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Archive for the ‘Games’ Category

What if Team Fortress 2 was a cartoon by the Warners? This cartoon, done by Andrew Kepple, is sheer brilliance if you’re a gamer, and even includes an obligatory Yakkity Sax piece. See how many game references you can find!

I’ve always been a fan of Kepple’s work (since his days doing animutation way back when!) and I’ve found his sense of art and humor is simply awesome. (This is the best I can do: I used to know where his home page was once upon a time). Give his other stuff a watch if you like this. It’ll while the day away!

[Link: Spy vs Pyro via Kotaku]

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I’m not sure why I haven’t seen or heard of this console before, but it sounds like eleventy hundred and thirty different kinds of awesome. Meet the Pandora, a gaming console handheld PC hybrid. According to the official website, the Pandora is

fast enough to emulate many other systems, run a full desktop, access the internet via FireFox and play games such as Quake3.

If that doesn’t sound pretty darn cool, I don’t know what does! The machine is slightly bigger than a Nintendo DS, and the battery clocks in at around 10 hours. The good news, is that the Pandora is now in production! Expect to see it retail for around $330.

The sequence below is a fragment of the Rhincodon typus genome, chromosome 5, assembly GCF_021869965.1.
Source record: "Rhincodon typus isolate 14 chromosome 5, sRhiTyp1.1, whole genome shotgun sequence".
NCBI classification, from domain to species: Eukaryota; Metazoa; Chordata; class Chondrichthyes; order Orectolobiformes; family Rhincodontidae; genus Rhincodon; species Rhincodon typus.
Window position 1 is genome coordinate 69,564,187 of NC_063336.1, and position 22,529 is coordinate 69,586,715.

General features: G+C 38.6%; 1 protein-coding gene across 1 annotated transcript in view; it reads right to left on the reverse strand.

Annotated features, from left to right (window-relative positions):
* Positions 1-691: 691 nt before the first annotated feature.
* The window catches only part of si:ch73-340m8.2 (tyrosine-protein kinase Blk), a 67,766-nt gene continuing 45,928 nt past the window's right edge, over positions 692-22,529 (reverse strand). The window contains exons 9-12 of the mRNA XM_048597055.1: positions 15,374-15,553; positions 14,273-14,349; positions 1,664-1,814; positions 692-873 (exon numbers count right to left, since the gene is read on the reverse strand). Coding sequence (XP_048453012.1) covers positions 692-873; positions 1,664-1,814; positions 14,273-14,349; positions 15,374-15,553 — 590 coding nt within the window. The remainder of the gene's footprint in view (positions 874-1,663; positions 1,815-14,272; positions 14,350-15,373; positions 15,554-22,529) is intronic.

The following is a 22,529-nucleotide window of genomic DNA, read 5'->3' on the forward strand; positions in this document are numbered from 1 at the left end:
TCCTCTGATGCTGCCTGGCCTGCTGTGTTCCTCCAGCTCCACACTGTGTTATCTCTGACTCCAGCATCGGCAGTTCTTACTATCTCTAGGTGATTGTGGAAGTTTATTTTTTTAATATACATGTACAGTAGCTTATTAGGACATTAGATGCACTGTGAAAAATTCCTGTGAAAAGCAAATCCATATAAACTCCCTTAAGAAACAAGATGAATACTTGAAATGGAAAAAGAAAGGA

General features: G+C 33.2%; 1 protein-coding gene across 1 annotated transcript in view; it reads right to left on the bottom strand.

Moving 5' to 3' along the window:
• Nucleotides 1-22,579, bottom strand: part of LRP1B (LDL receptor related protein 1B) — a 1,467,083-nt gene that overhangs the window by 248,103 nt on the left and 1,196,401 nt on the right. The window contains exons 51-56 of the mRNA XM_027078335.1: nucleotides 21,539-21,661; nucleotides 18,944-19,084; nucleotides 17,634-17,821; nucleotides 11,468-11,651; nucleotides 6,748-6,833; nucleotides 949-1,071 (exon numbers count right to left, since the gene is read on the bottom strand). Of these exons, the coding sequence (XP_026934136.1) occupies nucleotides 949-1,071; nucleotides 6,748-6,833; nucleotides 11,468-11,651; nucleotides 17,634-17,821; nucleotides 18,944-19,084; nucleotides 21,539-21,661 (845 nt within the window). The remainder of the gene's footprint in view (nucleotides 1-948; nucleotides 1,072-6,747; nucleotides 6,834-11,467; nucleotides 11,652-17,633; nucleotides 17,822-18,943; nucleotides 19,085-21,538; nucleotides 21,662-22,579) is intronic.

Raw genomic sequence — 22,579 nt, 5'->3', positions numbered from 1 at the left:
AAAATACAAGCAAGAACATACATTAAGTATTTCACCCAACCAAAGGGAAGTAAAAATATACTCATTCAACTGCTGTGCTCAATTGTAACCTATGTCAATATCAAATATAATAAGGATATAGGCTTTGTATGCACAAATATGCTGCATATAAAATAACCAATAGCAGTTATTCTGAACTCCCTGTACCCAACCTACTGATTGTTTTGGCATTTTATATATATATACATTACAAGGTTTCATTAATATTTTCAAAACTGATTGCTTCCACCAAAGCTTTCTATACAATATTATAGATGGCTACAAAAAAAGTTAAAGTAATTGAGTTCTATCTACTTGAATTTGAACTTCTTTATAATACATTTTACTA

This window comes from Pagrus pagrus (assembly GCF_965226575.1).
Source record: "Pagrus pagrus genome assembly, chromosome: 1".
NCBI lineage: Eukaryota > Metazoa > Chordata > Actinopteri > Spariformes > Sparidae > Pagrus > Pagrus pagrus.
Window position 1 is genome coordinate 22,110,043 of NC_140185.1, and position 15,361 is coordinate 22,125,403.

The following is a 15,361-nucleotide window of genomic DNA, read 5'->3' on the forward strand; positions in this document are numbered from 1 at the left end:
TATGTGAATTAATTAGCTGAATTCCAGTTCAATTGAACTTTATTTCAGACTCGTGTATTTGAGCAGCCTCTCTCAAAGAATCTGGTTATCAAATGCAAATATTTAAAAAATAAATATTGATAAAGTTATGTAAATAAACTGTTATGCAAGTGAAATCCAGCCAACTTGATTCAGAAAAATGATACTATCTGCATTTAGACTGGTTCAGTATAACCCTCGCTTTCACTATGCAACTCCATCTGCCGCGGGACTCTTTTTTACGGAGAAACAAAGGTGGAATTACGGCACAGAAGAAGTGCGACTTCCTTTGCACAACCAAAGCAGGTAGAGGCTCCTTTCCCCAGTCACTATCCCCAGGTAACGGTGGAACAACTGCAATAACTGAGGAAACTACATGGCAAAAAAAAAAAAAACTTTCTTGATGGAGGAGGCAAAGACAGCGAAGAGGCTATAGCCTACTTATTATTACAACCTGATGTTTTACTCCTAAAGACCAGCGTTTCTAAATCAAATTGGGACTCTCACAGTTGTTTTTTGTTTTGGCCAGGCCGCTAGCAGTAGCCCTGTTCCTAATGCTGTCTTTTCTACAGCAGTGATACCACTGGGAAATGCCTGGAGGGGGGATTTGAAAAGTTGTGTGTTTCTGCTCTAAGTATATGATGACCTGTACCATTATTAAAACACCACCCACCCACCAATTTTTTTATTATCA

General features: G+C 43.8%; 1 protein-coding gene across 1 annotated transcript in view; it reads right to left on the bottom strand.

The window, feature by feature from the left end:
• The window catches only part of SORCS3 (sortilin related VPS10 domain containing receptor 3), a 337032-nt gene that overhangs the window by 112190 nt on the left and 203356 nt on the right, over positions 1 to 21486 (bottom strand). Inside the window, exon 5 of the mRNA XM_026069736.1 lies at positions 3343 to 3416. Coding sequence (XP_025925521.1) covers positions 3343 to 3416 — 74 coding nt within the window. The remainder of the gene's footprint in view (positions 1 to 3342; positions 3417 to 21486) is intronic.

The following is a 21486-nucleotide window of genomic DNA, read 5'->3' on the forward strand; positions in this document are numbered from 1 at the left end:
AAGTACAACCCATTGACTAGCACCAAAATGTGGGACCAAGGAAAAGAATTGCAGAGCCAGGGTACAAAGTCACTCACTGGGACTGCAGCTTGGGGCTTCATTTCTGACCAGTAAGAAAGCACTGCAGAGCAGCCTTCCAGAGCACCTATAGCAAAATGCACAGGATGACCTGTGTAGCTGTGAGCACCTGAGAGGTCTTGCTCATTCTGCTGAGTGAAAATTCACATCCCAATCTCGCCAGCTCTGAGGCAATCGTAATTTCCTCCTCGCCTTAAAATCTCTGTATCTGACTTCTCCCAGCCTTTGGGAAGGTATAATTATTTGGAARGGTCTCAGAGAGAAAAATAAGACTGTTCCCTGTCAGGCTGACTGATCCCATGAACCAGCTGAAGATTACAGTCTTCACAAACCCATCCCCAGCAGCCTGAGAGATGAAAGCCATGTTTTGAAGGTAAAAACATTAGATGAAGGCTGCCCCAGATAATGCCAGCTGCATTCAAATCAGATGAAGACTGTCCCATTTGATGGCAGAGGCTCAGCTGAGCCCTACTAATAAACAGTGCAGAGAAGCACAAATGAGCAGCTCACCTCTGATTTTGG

[Link: Pandora web site]

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Spot the likeness….this is a pic of me at my brother’s fancy dress up birthday party back in 2007. I don’t have a better pic lying around, unfortunately. For comparison, below, is the poster of the new Prince of Persia movie. Whaddayathink? Did I predict the new movie?

Anyhow…I’m looking forward to seeing this movie when it hits next year! And unlike good ol Jake, I at least have a little bit of Persian blood in me!

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Today’s fun game: Minim

I haven’t posted a game here in ages, because I think you should all be doing some work. But now it’s time to slack back, and get to grips with this little puzzler. Minim is a “get rid of everything on the screen” type of game that has you combining numbered atoms in a molecule. I’m SO glad they’re not colored as many of these games are, because typically, games that involve multicolored elements are not created by colorblind people, and therefore do not take the differently sighted into account. Minor gripe about most puzzle games, but anyhow, this isn’t one of them.